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Apple to build 200K 15-in. MacBook Pros in April, 400K 13-in. units in June - Page 3

post #81 of 103
Tallest Skill says the optical drive is "retro", but I disagree and I hope they keep it in the iMac and MacBook Pro.

The reason the floppy disk went the way of the dodo is because the CD, DVD and Flash Disk killed it. It took three separate bits of media a decade to fully eradicate the Floppy from existence.

It will happen to the Optical Disk, but not now - why? There is currently no replacement for the optical disk when it comes to physical distribution.

I walk into a shop and pick a case up off the shelf and do you know what it will contain? An Optical Disk. Give someone a copy of something they can keep? Optical Disk. Give someone a copy of something without also giving them you entire hard disk or flash drive? Optical Disk. Permanent backup solution? Optical Disk!

I have backup DVDs going all the way back to 2005. I couldn't fit all that data onto my current 2TB setup along side my applications, more frequently used data and operating system. Given the price of Optical Media, its much cheaper to burn older data to disk for archival rather than letting it rot on a sector of a hard disk, taking up valuable space and prompting you to either permanently delete the older data or buy another hard disk.

Yeah, there are online solutions, I use box.com - but the 25GB limit for £60 a year is a joke when a pack of 20 Single-Layer DVDs for £5 gives me 94GBs AND I don't have to wait an eternity for it to download/upload.

The optical disk isn't going anywhere until people start doing the following:
-Distributing media and software on cards akin to the PlayStation Vita.
-Creating and distributing media playback devices that uses these cards as their primary storage format (whilst outselling DVD and Blu-Ray players) and;
-Making these cards as cheap or cheaper than optical media to make them a suitable alternative for backups and disposable copies.

TL;DR
Tape is still used and developed and Vinyl is still selling. Food for thought.

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post #82 of 103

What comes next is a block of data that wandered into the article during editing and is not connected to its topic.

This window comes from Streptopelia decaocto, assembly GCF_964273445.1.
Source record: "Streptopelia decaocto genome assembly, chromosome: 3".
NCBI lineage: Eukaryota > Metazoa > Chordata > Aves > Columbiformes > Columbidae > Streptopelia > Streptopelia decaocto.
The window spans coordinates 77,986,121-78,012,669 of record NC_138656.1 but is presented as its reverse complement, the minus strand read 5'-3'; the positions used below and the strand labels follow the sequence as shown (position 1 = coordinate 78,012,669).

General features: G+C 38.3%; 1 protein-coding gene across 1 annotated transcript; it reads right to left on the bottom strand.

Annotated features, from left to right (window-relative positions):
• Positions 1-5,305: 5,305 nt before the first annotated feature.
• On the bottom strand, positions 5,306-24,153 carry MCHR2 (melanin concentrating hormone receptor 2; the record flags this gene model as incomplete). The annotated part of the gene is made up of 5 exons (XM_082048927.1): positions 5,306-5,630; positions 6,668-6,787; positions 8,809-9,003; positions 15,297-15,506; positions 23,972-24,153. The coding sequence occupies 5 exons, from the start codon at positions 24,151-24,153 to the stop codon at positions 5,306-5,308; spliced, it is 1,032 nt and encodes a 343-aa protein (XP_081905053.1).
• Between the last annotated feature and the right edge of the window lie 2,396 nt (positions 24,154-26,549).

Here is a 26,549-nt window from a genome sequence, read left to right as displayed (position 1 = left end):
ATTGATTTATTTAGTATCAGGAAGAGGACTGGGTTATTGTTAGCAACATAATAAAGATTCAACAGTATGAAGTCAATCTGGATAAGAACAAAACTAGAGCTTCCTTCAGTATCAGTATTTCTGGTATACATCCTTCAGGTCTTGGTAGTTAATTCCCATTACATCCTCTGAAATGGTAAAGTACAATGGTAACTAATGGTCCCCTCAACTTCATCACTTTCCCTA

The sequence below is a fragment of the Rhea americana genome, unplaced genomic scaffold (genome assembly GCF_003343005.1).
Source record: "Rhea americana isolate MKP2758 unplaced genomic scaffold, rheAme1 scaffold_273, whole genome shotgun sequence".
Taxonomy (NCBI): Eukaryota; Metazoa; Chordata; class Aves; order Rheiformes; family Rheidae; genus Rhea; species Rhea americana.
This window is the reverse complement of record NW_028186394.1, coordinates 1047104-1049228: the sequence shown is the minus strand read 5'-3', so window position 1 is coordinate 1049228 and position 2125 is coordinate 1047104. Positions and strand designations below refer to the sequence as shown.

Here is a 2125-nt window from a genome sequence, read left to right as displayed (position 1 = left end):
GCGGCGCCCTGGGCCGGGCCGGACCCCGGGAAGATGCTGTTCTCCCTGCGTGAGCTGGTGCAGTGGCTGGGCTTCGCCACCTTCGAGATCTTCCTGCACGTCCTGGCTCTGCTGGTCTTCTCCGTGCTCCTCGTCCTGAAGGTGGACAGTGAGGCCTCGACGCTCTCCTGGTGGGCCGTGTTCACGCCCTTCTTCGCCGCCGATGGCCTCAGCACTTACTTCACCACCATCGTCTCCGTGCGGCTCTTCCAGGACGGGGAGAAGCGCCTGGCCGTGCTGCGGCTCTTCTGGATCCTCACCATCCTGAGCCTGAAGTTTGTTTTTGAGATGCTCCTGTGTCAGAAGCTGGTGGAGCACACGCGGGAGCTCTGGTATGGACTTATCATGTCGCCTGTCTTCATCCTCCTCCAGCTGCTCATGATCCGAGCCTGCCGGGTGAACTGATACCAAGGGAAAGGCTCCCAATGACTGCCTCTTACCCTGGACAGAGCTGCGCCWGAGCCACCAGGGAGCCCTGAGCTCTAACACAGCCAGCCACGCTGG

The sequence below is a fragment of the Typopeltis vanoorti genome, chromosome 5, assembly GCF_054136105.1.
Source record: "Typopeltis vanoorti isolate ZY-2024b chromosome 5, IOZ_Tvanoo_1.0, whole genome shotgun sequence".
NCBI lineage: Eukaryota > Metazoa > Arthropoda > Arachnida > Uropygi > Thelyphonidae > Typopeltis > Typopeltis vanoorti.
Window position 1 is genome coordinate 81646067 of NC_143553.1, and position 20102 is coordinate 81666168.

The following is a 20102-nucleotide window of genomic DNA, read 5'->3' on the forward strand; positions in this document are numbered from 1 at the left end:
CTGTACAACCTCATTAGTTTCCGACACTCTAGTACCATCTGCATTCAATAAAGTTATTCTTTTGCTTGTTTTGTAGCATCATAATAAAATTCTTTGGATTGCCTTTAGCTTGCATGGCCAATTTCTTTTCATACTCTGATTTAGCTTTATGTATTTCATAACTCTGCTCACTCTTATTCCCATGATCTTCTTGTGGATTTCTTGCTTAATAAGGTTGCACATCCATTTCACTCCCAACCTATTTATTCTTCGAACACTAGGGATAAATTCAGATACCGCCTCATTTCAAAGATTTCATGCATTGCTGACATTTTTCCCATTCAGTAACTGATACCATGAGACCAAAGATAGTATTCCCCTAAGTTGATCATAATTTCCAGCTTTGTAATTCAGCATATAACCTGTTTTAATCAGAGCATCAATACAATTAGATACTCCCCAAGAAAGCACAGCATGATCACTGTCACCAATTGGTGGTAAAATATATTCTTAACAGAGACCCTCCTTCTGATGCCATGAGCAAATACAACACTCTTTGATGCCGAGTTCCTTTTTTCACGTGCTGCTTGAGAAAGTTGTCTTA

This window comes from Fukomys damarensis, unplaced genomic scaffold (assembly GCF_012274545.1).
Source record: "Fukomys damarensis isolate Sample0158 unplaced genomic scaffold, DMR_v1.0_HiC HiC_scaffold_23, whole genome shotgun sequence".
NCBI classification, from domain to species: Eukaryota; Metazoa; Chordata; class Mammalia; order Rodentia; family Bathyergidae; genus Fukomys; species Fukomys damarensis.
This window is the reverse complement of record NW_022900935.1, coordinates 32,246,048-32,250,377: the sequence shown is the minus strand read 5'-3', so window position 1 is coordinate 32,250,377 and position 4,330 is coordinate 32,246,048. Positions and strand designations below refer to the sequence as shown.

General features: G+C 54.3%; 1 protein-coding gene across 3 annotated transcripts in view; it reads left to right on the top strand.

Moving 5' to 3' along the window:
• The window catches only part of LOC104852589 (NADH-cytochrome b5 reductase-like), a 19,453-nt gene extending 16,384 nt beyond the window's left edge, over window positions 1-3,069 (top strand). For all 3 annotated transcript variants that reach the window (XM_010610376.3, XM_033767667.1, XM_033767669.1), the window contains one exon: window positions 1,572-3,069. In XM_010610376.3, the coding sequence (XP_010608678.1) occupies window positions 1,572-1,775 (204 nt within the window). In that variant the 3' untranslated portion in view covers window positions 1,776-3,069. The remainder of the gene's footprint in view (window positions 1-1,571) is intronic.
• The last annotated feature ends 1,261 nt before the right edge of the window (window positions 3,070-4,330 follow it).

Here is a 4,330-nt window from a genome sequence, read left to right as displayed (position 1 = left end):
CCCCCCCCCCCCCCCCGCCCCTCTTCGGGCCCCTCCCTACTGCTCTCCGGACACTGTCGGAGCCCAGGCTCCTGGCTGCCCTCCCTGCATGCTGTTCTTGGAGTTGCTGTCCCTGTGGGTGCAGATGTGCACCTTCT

Quote:
Originally Posted by benanderson89 View Post

It will happen to the Optical Disk, but not now - why? There is currently no replacement for the optical disk when it comes to physical distribution.

Because physical distribution of software itself is dying. And of course there's a replacement: NAND flash sticks.

Quote:
Permanent backup solution? Optical Disk!

Oops, one scratch. Permanently ruined.

Quote:
I have backup DVDs going all the way back to 2005.

And according to whoever it is here (can't remember his name; doesn't really matter anyway), you have three more years before those discs are unreadable.

Quote:
-Distributing media and software on cards akin to the PlayStation Vita.

So… since people are doing exactly that already…

Quote:
[…more card talk…]

Or doing it digitally. Like Apple.

Quote:
Tape is still used and developed and Vinyl is still selling.

Because there are legitimate reasons for tape to still be used. What can an optical disc do that removable flash storage and hard drives can't?

"Be scratched" is a valid answer. So's "be the bottleneck of my entire system".

Also, I don't buy this rumor. Splitting the release of the 15" and 13"? KEEPING the 13" around at all?

OH. WAIT. IT'S DIGITIMES.

Originally Posted by Slurpy

There's just a TINY chance that Apple will also be able to figure out payments. Oh wait, they did already… …and you’re already f*ed.

 

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Originally Posted by Slurpy

There's just a TINY chance that Apple will also be able to figure out payments. Oh wait, they did already… …and you’re already f*ed.

 

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post #83 of 103
Quote:
Originally Posted by Tallest Skil View Post

Because physical distribution of software itself is dying. And of course there's a replacement: NAND flash sticks.

£9.99 for an 8GB flash stick of £5 for 47GB worth of DVDs.

Quote:
Originally Posted by Tallest Skil View Post

Oops, one scratch. Permanently ruined.

Disks still work when scratched. Its only when you break through the plastic to the disk underneath that it causes error.

Also: Woops! Dropped the hard disk! Permanently ruined!

Quote:
Originally Posted by Tallest Skil View Post

And according to whoever it is here (can't remember his name; doesn't really matter anyway), you have three more years before those discs are unreadable.

People have said that over and over again and its utter tripe. I still have DOS and PS1 games from 1996 that were burned with a 2x CD Writer and they still work like new.

Quote:
Originally Posted by Tallest Skil View Post

So since people are doing exactly that already

OMG! I CAN GET PHOTOSHOP CS6 AND WORD 15 ON A FLASH CARD? NO WAI!

\

Quote:
Originally Posted by Tallest Skil View Post

Or doing it digitally. Like Apple.

Because everyone in the world has fiber optic internet connections and unlimited data usage.
I'd also love to see a provider that can give me as much data storage as my vast quantity of DVDs for a price that is the same or less than a CD wallet full of DVDs.

Quote:
Originally Posted by Tallest Skil View Post

Because there are legitimate reasons for tape to still be used. What can an optical disc do that removable flash storage and hard drives can't?